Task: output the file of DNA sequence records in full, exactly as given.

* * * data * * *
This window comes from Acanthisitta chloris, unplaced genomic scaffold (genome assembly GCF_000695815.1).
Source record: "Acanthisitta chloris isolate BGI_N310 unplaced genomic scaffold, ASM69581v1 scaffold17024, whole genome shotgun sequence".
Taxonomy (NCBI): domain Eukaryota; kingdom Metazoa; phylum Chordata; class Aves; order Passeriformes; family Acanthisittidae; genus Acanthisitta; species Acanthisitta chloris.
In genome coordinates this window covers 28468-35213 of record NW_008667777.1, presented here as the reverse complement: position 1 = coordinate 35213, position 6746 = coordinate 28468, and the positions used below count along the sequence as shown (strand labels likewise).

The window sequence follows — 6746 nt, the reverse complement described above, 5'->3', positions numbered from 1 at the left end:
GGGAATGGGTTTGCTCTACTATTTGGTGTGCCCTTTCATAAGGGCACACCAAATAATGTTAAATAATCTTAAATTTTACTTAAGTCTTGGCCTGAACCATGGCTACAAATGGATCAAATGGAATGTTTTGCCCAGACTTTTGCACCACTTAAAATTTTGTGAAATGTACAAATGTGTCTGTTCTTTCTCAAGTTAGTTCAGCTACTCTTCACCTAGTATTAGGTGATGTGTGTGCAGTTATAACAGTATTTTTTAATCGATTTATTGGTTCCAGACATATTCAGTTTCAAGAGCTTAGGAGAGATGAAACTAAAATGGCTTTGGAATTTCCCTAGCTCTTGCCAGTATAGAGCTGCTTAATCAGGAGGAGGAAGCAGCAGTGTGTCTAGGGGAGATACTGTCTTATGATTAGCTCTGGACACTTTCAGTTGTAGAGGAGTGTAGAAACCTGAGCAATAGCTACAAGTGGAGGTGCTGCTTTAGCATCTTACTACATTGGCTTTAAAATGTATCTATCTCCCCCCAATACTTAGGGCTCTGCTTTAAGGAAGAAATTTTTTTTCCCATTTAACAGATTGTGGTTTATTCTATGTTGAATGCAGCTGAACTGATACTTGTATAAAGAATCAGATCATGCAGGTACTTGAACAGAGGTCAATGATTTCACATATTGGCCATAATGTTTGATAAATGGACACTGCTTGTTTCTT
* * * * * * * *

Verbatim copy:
This window comes from Acanthisitta chloris, unplaced genomic scaffold (genome assembly GCF_000695815.1).
Source record: "Acanthisitta chloris isolate BGI_N310 unplaced genomic scaffold, ASM69581v1 scaffold17024, whole genome shotgun sequence".
Taxonomy (NCBI): domain Eukaryota; kingdom Metazoa; phylum Chordata; class Aves; order Passeriformes; family Acanthisittidae; genus Acanthisitta; species Acanthisitta chloris.
In genome coordinates this window covers 28468-35213 of record NW_008667777.1, presented here as the reverse complement: position 1 = coordinate 35213, position 6746 = coordinate 28468, and the positions used below count along the sequence as shown (strand labels likewise).

The window sequence follows — 6746 nt, the reverse complement described above, 5'->3', positions numbered from 1 at the left end:
GGGAATGGGTTTGCTCTACTATTTGGTGTGCCCTTTCATAAGGGCACACCAAATAATGTTAAATAATCTTAAATTTTACTTAAGTCTTGGCCTGAACCATGGCTACAAATGGATCAAATGGAATGTTTTGCCCAGACTTTTGCACCACTTAAAATTTTGTGAAATGTACAAATGTGTCTGTTCTTTCTCAAGTTAGTTCAGCTACTCTTCACCTAGTATTAGGTGATGTGTGTGCAGTTATAACAGTATTTTTTAATCGATTTATTGGTTCCAGACATATTCAGTTTCAAGAGCTTAGGAGAGATGAAACTAAAATGGCTTTGGAATTTCCCTAGCTCTTGCCAGTATAGAGCTGCTTAATCAGGAGGAGGAAGCAGCAGTGTGTCTAGGGGAGATACTGTCTTATGATTAGCTCTGGACACTTTCAGTTGTAGAGGAGTGTAGAAACCTGAGCAATAGCTACAAGTGGAGGTGCTGCTTTAGCATCTTACTACATTGGCTTTAAAATGTATCTATCTCCCCCCAATACTTAGGGCTCTGCTTTAAGGAAGAAATTTTTTTTCCCATTTAACAGATTGTGGTTTATTCTATGTTGAATGCAGCTGAACTGATACTTGTATAAAGAATCAGATCATGCAGGTACTTGAACAGAGGTCAATGATTTCACATATTGGCCATAATGTTTGATAAATGGACACTGCTTGTTTCTT